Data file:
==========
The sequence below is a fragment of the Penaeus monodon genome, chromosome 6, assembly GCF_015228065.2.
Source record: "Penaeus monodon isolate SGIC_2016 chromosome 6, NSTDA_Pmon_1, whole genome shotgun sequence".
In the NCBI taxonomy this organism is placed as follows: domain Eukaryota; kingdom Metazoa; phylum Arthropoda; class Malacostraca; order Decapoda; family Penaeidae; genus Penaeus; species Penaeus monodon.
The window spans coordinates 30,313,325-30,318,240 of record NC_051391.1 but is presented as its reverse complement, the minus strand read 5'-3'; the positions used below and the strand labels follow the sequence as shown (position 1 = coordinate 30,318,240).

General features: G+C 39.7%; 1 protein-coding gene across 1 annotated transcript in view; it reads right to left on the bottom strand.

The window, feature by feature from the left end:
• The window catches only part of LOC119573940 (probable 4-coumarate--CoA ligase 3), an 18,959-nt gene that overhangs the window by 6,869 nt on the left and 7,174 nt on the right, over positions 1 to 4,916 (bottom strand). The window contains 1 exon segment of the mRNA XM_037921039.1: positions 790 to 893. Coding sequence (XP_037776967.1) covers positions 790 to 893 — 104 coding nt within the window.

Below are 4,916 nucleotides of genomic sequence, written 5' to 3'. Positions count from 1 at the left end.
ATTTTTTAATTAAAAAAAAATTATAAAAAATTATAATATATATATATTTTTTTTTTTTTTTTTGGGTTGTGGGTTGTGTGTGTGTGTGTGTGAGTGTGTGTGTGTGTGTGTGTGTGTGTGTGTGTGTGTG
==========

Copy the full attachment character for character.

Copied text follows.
The sequence below is a fragment of the Penaeus monodon genome, chromosome 6, assembly GCF_015228065.2.
Source record: "Penaeus monodon isolate SGIC_2016 chromosome 6, NSTDA_Pmon_1, whole genome shotgun sequence".
In the NCBI taxonomy this organism is placed as follows: domain Eukaryota; kingdom Metazoa; phylum Arthropoda; class Malacostraca; order Decapoda; family Penaeidae; genus Penaeus; species Penaeus monodon.
The window spans coordinates 30,313,325-30,318,240 of record NC_051391.1 but is presented as its reverse complement, the minus strand read 5'-3'; the positions used below and the strand labels follow the sequence as shown (position 1 = coordinate 30,318,240).

General features: G+C 39.7%; 1 protein-coding gene across 1 annotated transcript in view; it reads right to left on the bottom strand.

The window, feature by feature from the left end:
• The window catches only part of LOC119573940 (probable 4-coumarate--CoA ligase 3), an 18,959-nt gene that overhangs the window by 6,869 nt on the left and 7,174 nt on the right, over positions 1 to 4,916 (bottom strand). The window contains 1 exon segment of the mRNA XM_037921039.1: positions 790 to 893. Coding sequence (XP_037776967.1) covers positions 790 to 893 — 104 coding nt within the window.

Below are 4,916 nucleotides of genomic sequence, written 5' to 3'. Positions count from 1 at the left end.
ATTTTTTAATTAAAAAAAAATTATAAAAAATTATAATATATATATATTTTTTTTTTTTTTTTTGGGTTGTGGGTTGTGTGTGTGTGTGTGTGAGTGTGTGTGTGTGTGTGTGTGTGTGTGTGTGTGTGTG